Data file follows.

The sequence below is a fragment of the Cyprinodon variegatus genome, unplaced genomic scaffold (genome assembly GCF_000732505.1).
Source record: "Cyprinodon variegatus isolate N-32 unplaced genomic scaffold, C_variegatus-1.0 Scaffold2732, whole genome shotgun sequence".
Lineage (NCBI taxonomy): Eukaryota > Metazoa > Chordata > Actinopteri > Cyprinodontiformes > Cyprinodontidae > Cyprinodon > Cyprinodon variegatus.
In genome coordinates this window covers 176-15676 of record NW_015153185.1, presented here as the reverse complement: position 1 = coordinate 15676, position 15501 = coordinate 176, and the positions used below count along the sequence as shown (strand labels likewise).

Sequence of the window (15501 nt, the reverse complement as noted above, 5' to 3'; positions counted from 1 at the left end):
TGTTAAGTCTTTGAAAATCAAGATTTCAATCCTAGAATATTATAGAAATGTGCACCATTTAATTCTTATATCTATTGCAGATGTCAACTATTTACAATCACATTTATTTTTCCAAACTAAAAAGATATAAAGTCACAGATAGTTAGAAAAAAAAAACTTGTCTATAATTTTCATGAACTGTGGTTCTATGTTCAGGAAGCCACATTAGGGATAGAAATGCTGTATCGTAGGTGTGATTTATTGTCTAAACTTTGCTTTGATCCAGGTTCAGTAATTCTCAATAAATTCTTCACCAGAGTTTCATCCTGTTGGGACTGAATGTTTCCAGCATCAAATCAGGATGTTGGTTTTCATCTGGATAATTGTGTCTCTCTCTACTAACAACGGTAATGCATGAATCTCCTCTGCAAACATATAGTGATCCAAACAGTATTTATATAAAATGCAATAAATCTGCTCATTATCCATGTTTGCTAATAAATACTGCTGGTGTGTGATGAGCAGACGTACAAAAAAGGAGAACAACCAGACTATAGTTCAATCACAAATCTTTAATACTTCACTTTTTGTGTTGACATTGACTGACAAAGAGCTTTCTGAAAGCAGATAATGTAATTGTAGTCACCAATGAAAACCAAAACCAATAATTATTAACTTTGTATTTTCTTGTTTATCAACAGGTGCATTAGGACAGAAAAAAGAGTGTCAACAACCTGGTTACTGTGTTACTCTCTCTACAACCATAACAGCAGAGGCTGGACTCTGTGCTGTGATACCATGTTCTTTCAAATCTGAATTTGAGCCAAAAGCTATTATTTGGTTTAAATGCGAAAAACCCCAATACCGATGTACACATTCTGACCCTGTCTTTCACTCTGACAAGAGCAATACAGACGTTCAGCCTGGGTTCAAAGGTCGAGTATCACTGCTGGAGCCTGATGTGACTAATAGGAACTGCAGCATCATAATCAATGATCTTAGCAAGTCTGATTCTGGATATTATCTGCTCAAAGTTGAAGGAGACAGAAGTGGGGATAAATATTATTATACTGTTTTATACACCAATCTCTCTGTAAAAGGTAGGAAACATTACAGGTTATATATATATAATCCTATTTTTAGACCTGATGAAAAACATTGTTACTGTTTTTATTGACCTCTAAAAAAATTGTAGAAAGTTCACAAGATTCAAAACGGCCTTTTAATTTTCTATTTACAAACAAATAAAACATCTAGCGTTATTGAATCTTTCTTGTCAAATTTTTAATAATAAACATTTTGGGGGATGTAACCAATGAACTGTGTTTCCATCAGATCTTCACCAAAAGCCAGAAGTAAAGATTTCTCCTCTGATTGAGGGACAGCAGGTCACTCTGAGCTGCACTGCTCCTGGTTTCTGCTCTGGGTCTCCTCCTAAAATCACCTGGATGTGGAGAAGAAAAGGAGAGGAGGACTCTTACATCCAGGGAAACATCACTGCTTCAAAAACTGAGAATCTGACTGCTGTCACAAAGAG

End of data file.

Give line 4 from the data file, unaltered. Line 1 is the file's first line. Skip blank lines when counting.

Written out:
In genome coordinates this window covers 176-15676 of record NW_015153185.1, presented here as the reverse complement: position 1 = coordinate 15676, position 15501 = coordinate 176, and the positions used below count along the sequence as shown (strand labels likewise).